Artificial body parts or prostheses will help Safyre with her movement and coordination. Prostheses need to be typically replaced every 6- 12 months for children, and every 3-5 years for adults. If a child becomes limb deficient at the age of 10, they will need approximately 25 limbs throughout the course of their lifetime. However, if a person becomes limb deficient as an adult, they will typically go through about 15-20 limbs during their lifetime (Prosthetics Outreach Foundation, 2005).
Limbs made of wood and resin only last for 18 months in countries with a tropical climate. A person can use a set of different prostheses at any given stage of life, each for a different task and occasion. Continuous research has produced low cost prostheses that are light-weight and look realistic. The dexterity offered by them is increasing. Experts believe that future developments in prosthetics (like powered knees and ankle joints) can lead to Paralympians outperforming their able-bodied counterparts. Much needs to be done to make everyday spaces more accessible by the differently-abled.
Safyre is in the custody of a blood relative. Unfortunately, many survivors of similar accidents end up in orphanages. I once read a report that said that sponsors and donors of aid are more likely to make donations when their charity goes out to a sizeable number of beneficiaries as opposed to a single person. The logic at work here seems to be the desire to make the most number of people better off. While admirable in cases where the donation is intended towards basics of survival, education and research etc., this logic might fail to take into account the fact that a bigger donation on a single person might make them way better off than any of the individual beneficiaries of the second instance. While it does make sense to make the bare minimum accessible to a large number instead of concentrating resources on a single deprived person, we must make sure that this logic should not influence modes of thought where ‘giving’ is used in a wider sense; for example, in cases like Safyre’s, making donations to her process of recovery should not bind us into thinking that economic contribution is the sole way to support, and prevent us from figuring out ways to sustain her psychologically.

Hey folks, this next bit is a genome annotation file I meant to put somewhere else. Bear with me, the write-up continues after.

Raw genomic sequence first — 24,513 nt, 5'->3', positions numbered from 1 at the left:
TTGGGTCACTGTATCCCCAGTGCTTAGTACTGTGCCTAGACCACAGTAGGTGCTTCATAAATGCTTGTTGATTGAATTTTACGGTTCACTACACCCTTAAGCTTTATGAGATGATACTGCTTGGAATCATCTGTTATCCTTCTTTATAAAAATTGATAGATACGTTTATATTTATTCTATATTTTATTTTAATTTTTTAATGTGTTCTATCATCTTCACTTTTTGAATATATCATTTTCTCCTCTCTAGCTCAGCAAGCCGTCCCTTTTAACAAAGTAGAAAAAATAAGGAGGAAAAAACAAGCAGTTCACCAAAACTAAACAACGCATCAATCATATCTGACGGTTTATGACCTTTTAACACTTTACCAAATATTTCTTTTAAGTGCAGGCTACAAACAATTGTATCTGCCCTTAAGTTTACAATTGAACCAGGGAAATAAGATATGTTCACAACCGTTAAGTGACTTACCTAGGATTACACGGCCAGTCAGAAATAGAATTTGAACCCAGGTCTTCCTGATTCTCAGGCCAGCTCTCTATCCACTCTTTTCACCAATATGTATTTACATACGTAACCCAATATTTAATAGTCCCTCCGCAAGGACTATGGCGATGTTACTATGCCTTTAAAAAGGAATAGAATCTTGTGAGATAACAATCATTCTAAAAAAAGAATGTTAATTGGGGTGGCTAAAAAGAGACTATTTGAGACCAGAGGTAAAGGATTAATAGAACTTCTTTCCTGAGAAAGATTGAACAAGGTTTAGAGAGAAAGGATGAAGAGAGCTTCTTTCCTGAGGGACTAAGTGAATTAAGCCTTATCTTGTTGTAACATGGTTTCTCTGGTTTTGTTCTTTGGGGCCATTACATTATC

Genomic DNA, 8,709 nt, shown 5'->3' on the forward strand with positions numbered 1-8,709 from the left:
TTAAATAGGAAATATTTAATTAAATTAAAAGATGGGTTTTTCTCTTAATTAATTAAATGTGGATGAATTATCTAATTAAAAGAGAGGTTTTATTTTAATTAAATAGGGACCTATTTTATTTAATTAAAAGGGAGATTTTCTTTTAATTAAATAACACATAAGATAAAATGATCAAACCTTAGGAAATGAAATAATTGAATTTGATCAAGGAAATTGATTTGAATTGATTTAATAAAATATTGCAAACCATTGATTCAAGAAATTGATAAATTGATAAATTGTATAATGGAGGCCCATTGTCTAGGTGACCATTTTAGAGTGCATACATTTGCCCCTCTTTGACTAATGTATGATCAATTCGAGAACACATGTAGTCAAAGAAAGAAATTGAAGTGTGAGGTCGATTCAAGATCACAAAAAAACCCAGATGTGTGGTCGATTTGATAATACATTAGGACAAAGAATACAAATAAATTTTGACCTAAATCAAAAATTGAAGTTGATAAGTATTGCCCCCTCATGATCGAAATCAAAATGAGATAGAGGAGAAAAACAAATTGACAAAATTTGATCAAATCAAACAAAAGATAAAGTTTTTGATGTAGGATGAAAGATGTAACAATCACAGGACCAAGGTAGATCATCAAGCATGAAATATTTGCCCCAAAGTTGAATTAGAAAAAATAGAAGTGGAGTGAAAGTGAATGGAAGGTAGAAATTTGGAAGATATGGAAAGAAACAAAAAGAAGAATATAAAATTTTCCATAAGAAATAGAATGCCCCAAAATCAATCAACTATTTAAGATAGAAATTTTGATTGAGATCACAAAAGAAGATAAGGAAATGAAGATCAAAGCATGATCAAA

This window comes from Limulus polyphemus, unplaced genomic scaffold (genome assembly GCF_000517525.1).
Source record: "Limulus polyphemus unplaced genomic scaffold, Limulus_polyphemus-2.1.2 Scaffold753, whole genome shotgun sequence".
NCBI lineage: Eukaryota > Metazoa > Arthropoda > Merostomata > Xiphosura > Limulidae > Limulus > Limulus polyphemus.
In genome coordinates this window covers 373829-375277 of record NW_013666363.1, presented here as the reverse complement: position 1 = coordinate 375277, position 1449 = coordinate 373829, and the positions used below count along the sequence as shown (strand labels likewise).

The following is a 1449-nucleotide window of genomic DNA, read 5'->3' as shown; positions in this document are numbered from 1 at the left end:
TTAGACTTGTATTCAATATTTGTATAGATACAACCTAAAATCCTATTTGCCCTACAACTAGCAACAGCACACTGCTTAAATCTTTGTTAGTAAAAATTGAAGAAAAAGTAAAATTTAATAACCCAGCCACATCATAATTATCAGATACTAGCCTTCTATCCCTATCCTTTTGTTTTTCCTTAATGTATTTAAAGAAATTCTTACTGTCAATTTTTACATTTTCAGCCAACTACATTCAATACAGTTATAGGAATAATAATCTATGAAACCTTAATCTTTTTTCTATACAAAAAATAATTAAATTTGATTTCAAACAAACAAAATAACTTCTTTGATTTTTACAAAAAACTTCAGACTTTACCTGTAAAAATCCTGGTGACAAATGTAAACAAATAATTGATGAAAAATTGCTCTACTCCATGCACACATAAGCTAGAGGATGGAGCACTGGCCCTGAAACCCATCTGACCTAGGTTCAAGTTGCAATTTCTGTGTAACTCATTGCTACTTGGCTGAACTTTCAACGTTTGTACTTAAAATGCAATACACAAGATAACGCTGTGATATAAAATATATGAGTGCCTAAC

I have often heard teenagers who have lived all their lives in orphanages say that they are grateful for the charity that makes their sustenance possible. Staffers of many orphanages are known to discipline orphans by telling them that they should be better behaved than the average child because they owe their sustenance to charity. Each one of us who is involved in making monetary contributions to orphanages must keep in mind that spending time with the children, being family figures to them goes a long way in their integration into society at a later age. Human interaction with the outside world is the only way to bring them up rightly feeling like the rightful guilt-free humans that they should be. Schools of psychology hold that if a person’s fundamental need to be nurtured and accepted during childhood is left unmet, they can have trouble forming healthy relationships in adulthood, may develop codependency and have trouble detaching from unhealthy relationships.
Science and innovation will make life easier for children with disabilities. However, we must bear in mind that psychological rehabilitation is possible only by treating them as one would treat any other child while keeping in mind their special needs. Overarching sympathy, repeated references to how the lack of disabled-friendly spaces at school, work, marketplaces etc., will restrict opportunities for them, etc., should be avoided as such ‘practical’ reasoning will have the effect of caging their minds in a box of limitations. The example of Akshansh Gupta, a person with 95% disabilities who was recently awarded a PhD from JNU, should make every ‘normal’ person realize the potential of the differently-abled.
This is what my friend Ms.E wrote to Sayre, “Dearest Safyre, it must be a huge Christmas tree that you have got there and I’m glad that I could contribute in the decoration with this card. I already feel great by just writing. Do tell your aunt to upload pictures of the tree when you are done decorating it. And I hope and pray that this Christmas brings you the best joys and love. Keep smiling sweetheart. Love and prayers.” She got it right. Safyre is like any other 8-year old. In tone and intent, we must treat her like we would treat any other 8-year old. Those who do not want to go through greeting card companies to contact Safyre can directly reach her at this address: Safyre, P.O. Box 6126, Schenectady, NY 12306
Let us be empathetic while being thoughtful and resourceful.